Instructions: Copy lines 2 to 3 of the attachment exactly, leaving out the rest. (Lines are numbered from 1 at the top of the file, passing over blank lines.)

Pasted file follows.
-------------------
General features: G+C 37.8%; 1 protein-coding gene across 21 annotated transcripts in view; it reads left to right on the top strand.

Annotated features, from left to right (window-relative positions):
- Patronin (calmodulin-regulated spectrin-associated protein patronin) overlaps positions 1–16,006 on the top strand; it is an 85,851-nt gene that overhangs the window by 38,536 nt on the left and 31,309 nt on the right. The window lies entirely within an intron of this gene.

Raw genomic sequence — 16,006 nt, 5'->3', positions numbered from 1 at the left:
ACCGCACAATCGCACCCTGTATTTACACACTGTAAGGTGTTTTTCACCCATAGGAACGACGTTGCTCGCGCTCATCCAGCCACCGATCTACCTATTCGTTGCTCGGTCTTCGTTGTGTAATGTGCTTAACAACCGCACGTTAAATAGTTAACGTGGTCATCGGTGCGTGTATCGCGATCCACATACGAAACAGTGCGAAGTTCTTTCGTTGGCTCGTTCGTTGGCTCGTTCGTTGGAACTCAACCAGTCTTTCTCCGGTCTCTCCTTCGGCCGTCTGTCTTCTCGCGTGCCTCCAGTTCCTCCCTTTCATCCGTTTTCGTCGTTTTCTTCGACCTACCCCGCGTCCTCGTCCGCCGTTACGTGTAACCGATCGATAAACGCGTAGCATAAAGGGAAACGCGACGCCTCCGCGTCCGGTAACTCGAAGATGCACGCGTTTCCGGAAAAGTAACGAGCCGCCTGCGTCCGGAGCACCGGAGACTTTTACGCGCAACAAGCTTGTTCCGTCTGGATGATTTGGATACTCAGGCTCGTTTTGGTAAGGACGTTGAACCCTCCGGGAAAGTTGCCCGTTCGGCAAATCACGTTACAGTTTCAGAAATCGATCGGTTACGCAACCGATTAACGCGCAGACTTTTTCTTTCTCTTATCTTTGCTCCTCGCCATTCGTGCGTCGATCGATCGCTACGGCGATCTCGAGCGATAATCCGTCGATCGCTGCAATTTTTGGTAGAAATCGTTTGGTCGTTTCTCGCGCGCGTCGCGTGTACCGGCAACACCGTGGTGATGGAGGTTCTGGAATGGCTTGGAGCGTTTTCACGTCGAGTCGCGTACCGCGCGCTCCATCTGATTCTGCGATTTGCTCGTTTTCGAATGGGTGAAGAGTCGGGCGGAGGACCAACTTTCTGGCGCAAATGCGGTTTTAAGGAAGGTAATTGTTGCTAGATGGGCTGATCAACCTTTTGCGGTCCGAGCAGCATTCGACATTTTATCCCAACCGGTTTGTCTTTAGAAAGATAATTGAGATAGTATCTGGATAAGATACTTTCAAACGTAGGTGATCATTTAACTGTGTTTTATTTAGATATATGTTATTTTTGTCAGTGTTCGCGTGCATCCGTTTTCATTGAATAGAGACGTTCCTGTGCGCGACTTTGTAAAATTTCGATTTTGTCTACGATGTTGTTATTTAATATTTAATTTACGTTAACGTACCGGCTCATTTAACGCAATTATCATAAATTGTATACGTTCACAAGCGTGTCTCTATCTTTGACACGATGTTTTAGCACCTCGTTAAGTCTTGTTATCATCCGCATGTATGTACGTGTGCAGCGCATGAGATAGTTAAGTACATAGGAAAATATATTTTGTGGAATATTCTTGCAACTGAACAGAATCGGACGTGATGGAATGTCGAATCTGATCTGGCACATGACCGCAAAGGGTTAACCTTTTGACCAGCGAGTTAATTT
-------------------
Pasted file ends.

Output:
Annotated features, from left to right (window-relative positions):
- Patronin (calmodulin-regulated spectrin-associated protein patronin) overlaps positions 1–16,006 on the top strand; it is an 85,851-nt gene that overhangs the window by 38,536 nt on the left and 31,309 nt on the right. The window lies entirely within an intron of this gene.